It might seem odd to single out a company that faces significant near-term headwinds as being one whose best days are ahead of it, but it's important to focus on the long term with highly cyclical stocks like Rockwell Automation (NYSE:ROK). Even if now might not be the best time to pick up the stock, it's definitely one that investors should be following with a view to picking it up at some point. Let's take a look at why.

A history of long-term earnings growth

It's no secret that economic growth is slowing in 2019, particularly in the manufacturing sector, with some leading indicators -- such as the Institute for Supply Management's Purchasing Managers Index -- signaling that the U.S. manufacturing economy is now contracting. That's not great news for a company like Rockwell Automation -- industrial companies tend to cut back on automation investments when end demand is waning.

A graphic showing the smart factory revolution.

Image source: Getty Images.

However, the long-term trend in Rockwell's earnings is positive. As you can see in the chart below, the long-term compound annual growth rate of its earnings per share (EPS) is around 8% -- note that the chart (conservatively) starts from the high before the previous recession in Rockwell's fiscal 2009 and 2010.

Rockwell Automation adjusted EPS

Data source: Rockwell Automation, Chart by author. The figure for 2019 is the midpoint of company guidance.

Moreover, the company tends to be excellent at converting earnings into free cash flow (FCF), with a 110% conversion rate compared to net income.

Long-term earnings drivers

Rockwell's historical numbers are one thing, but what about its future growth prospects?

Here again, there's a reason for optimism. As the only major factory automation company in the U.S., Rockwell is well placed to benefit from the shift toward robotics automation. For reference, Emerson Electric and Honeywell International are more process automation companies -- meaning the processing of raw materials and chemicals, such as in an oil refining plant.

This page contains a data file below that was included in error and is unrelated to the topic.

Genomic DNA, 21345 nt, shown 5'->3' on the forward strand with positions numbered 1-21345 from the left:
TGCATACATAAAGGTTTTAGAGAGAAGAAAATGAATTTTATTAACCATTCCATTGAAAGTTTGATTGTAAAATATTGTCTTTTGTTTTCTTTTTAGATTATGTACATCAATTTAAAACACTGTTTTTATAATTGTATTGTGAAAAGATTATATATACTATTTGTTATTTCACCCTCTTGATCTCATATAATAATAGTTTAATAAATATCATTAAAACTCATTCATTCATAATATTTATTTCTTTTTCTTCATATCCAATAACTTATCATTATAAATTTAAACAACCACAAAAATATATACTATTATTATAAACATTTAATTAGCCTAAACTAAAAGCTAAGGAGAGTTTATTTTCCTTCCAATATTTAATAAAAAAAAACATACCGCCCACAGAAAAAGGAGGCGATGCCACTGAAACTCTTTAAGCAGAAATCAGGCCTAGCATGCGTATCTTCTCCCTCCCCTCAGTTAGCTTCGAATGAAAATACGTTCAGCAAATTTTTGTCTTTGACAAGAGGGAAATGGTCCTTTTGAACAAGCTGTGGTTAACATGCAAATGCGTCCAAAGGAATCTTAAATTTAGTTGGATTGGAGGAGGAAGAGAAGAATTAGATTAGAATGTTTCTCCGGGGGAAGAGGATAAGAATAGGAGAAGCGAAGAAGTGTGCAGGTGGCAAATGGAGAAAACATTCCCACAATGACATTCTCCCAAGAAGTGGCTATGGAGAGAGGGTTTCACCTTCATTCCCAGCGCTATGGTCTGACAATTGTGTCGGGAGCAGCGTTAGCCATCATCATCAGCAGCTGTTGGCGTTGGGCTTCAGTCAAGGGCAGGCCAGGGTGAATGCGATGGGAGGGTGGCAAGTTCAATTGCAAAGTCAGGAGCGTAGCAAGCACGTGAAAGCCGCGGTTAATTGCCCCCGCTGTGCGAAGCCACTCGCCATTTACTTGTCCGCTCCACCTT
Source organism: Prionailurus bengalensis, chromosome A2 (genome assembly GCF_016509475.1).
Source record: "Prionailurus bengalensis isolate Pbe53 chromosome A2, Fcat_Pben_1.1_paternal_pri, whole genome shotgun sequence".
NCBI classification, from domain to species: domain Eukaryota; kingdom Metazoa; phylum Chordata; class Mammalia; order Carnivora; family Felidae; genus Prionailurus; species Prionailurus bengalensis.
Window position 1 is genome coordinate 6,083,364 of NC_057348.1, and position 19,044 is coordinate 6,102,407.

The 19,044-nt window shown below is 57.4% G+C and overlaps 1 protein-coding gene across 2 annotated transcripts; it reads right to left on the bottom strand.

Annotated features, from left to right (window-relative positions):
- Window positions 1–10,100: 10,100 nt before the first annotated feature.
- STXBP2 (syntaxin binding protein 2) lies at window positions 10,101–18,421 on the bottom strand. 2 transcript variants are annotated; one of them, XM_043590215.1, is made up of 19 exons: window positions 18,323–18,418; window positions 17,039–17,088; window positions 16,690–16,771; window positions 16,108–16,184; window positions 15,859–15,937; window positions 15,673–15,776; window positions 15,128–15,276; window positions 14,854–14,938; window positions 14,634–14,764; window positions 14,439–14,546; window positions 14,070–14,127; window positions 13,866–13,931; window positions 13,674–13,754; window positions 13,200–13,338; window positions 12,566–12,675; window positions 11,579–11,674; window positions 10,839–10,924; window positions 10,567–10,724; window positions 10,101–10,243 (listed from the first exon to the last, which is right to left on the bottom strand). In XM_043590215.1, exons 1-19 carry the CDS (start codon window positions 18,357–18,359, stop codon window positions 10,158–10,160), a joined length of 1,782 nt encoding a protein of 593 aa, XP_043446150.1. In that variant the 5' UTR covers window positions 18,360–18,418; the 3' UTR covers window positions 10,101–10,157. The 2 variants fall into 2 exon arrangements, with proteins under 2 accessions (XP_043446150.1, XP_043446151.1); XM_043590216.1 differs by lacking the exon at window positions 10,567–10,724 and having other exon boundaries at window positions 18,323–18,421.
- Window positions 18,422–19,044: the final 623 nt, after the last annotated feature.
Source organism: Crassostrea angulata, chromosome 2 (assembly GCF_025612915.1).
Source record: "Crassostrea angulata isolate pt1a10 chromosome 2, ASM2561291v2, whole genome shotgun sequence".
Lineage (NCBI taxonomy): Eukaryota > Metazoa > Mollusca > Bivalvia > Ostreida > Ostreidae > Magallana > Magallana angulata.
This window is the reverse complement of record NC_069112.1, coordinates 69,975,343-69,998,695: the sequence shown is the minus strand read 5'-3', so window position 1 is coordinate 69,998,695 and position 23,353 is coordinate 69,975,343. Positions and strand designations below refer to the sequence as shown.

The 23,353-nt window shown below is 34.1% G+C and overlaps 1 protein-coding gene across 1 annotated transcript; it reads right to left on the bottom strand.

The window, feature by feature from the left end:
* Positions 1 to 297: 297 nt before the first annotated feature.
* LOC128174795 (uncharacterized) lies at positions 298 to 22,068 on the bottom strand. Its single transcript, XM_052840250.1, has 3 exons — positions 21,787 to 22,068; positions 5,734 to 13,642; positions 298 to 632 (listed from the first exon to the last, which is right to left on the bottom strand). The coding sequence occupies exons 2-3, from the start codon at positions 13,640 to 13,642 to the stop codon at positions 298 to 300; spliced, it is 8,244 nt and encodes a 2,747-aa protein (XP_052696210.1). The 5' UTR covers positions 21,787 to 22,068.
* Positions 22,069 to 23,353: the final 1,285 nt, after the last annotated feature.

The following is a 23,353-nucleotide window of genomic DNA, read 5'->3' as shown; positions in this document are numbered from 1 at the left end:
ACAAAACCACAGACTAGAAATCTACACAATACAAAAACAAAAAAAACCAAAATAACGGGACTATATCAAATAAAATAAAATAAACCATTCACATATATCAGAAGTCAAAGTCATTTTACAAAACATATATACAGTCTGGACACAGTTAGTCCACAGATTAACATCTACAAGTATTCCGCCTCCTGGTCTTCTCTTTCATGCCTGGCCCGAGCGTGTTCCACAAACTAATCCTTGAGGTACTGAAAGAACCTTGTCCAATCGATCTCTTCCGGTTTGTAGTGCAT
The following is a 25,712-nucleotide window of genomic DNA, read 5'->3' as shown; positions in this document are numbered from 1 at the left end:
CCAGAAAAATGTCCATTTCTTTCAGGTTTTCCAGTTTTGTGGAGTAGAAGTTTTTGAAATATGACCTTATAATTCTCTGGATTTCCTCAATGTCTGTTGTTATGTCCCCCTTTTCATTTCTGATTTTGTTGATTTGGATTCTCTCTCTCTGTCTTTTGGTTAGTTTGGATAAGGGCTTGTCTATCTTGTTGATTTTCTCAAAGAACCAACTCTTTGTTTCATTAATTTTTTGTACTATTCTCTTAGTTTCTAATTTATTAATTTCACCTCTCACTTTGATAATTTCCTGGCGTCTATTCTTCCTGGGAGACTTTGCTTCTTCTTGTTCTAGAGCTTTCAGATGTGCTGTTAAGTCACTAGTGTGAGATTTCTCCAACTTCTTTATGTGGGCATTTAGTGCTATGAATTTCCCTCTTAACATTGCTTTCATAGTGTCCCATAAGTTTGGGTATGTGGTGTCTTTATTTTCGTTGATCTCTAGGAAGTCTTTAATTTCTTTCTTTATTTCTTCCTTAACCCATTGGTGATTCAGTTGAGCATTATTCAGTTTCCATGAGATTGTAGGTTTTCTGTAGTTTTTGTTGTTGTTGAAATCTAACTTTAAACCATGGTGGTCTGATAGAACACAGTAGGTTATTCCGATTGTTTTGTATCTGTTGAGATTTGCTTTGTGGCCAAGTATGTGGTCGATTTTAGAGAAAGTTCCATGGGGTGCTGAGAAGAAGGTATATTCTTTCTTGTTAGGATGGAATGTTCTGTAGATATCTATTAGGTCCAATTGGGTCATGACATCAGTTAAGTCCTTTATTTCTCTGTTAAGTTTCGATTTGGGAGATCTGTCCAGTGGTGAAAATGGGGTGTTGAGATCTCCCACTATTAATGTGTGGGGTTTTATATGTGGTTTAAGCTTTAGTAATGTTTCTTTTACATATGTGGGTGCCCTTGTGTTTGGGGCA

Moreover, as the Industrial Internet of Things (IIoT) takes off and IT penetration increases in factories, there's going to be an increase in demand for Rockwell's controls, sensors, software, and system architecture.

Simply put, IIoT involves factories applying web-enabled devices to machinery in order to monitor and gather data on operations to better manage it. For example, think of an industrial gas turbine that's being monitored in order to determine when it needs servicing. The Internet of Things is a hot sector to be invested in, in general. 

Rockwell calls its smart manufacturing solutions The Connected Enterprise -- not to be confused with Honeywell Connected Enterprise, which is basically Honeywell's version of the same thing.

Rockwell's Connected Enterprise revenue was around $300 million in 2018. Although it was only around 5% of sales in 2018, management expects it to more than double by 2022 -- that would provide a significant boost to sales growth. In addition, around half of the Connected Enterprise revenue is recurring; this is good for two reasons. First, it implies Rockwell's earnings will be less cyclical in the future. Second, it's likely that recurring revenue will be higher-margin and generate relatively more FCF.

In fact, Rockwell is such an attractive company that Emerson Electric tried to buy it for $225 a share in 2017 -- a near 40% premium to the price of Rockwell's stock at the time of writing.

ROK Price to Free Cash Flow (TTM) Chart

ROK Price to Free Cash Flow (TTM) data by YCharts

Is Rockwell a buy?

The company definitely has a bright long-term future, but its near-term prospects have taken a turn for the worse in 2019 -- earnings guidance has been cut twice his year due to the slowing economy.

That said, the midpoint of current guidance is $8.60, and Rockwell will probably generate a $1 billion in FCF in fiscal 2019, meaning the company has a P/E ratio of 19 times full-year earnings and also 19 times FCF.

Those valuation metrics are not bad, but they may come under pressure because Rockwell's end markets appear to be continuing to deteriorate in 2019. Management thinks its fourth-quarter organic growth will decline by 3% to 3.5%. All told, Rockwell is a very attractive company, and it's the sort of stock that should be put on a watch list with a view to buying if it's aggressively sold off, but for now, it's stock looks a little pricey.

This article represents the opinion of the writer, who may disagree with the “official” recommendation position of a Motley Fool premium advisory service. We’re motley! Questioning an investing thesis -- even one of our own -- helps us all think critically about investing and make decisions that help us become smarter, happier, and richer.